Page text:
Doctors fear patient reluctance is on the rise
May is national stroke awareness month, and the number of strokes that have been treated at CHI Health St. Francis in Grand Island is concerning their stroke unit.
In the last two months, the amount of patients that have come to the hospital experiencing a stroke has been cut in half. While this may sound good, it's definitely not the case.
"We don't really think that 50 percent less strokes are occurring, we think that people are staying home and are afraid to come out because of the coronavirus," said CHI Health neurosurgeon Dr. Joshua Anderson. "The big issue here is that if you get in early enough we can give you clot dissolving medication, and you may be able to walk out of the hospital when you weren't going to be able to beforehand if you didn't call."
That isn't the only number that's concerning.
"39 percent of people aren't calling 9-1-1, they're just showing up through a private vehicle," said Anderson. "Although that is fast to get somebody to the hospital as long as you don't break any laws, the whole idea behind the 9-1-1 call is the ambulance crew tells us, 'Hey we've got somebody coming in for a stroke evaluation,' and they go from the ambulance bay to the CAT scan."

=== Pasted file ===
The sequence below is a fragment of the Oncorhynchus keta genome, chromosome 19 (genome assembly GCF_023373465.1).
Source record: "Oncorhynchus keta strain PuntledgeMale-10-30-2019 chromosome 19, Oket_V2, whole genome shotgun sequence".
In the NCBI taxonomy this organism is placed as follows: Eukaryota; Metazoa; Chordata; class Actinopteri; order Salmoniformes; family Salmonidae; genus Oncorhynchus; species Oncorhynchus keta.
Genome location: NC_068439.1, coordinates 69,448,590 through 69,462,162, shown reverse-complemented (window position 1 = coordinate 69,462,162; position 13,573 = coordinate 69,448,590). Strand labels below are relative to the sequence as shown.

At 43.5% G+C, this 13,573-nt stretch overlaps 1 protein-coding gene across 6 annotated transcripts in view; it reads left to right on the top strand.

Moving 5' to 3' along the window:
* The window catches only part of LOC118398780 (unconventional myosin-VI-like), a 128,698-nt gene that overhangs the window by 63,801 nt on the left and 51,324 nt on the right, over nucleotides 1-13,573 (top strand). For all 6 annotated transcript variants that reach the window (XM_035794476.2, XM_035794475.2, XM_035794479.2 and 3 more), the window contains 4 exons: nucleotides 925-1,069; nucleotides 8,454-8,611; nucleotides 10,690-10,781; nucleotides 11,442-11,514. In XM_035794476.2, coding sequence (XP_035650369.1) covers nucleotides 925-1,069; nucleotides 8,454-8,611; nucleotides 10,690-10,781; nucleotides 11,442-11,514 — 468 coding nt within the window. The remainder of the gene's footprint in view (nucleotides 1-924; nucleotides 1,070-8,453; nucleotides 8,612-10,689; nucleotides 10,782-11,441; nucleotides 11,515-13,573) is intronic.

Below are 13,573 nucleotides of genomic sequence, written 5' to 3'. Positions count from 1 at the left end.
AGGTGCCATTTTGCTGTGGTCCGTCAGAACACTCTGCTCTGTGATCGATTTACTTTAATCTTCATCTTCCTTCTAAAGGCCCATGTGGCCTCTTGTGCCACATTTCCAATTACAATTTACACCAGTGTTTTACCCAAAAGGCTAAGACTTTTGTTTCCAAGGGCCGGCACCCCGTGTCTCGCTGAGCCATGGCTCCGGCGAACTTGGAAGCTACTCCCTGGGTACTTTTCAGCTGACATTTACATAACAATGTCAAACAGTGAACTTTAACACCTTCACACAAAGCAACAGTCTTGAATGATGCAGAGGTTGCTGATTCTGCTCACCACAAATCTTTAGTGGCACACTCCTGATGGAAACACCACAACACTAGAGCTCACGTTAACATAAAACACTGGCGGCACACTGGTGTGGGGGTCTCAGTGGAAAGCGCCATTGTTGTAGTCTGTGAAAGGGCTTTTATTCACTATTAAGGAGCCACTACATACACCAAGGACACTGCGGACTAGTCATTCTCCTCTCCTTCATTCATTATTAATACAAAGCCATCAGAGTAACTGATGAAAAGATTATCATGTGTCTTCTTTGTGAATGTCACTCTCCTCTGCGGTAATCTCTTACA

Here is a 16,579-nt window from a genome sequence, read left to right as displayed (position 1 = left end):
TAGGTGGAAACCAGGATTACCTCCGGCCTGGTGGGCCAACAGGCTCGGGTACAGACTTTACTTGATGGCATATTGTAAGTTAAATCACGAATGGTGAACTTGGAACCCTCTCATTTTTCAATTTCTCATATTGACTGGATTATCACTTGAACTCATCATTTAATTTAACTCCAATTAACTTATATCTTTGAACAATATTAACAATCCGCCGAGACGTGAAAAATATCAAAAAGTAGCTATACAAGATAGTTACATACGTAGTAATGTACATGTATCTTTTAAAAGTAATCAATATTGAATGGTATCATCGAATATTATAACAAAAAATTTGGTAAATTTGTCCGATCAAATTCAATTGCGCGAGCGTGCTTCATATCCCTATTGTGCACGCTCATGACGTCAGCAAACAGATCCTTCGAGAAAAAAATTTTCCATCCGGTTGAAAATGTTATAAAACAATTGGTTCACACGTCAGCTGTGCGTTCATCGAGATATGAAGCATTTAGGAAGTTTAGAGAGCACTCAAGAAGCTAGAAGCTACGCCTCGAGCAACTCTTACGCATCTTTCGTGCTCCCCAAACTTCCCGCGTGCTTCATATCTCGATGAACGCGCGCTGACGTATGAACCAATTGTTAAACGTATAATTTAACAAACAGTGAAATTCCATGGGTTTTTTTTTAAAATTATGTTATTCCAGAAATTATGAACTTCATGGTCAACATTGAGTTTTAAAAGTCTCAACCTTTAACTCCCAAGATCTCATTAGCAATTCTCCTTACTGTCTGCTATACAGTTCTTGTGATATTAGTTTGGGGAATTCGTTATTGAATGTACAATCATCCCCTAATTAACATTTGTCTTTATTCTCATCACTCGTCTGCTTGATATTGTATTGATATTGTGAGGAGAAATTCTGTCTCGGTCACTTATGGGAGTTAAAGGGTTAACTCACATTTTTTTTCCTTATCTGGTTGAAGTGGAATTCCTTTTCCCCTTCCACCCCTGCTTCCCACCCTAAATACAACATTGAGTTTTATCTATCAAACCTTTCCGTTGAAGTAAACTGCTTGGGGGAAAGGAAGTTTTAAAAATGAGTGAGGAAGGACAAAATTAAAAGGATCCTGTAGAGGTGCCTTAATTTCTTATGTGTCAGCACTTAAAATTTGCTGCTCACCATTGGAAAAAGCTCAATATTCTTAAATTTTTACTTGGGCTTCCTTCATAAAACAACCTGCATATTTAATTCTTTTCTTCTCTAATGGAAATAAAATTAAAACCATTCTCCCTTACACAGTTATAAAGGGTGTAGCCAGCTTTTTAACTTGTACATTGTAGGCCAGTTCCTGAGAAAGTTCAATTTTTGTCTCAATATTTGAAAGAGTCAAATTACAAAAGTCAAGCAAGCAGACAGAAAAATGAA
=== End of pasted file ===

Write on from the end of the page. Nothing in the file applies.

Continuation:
When you show up on your own the time before taking action on the stroke is delayed.
While CHI Health St. Francis understands the concerns with COVID-19, they want everyone to know they and taking it very seriously and currently have it well under control.
They are pleading that if you are having symptoms of a stroke, or any medical emergency, to come in and get help.
"If you have signs of a stroke, facial drooping, slurring of speech, time is of the essence in getting medical care. The quicker you can get that done, the more likely you are to go home in a similar fashion to what you were before the stroke," said Anderson. "The longer you wait and the more brain that has died, the worse the outcome."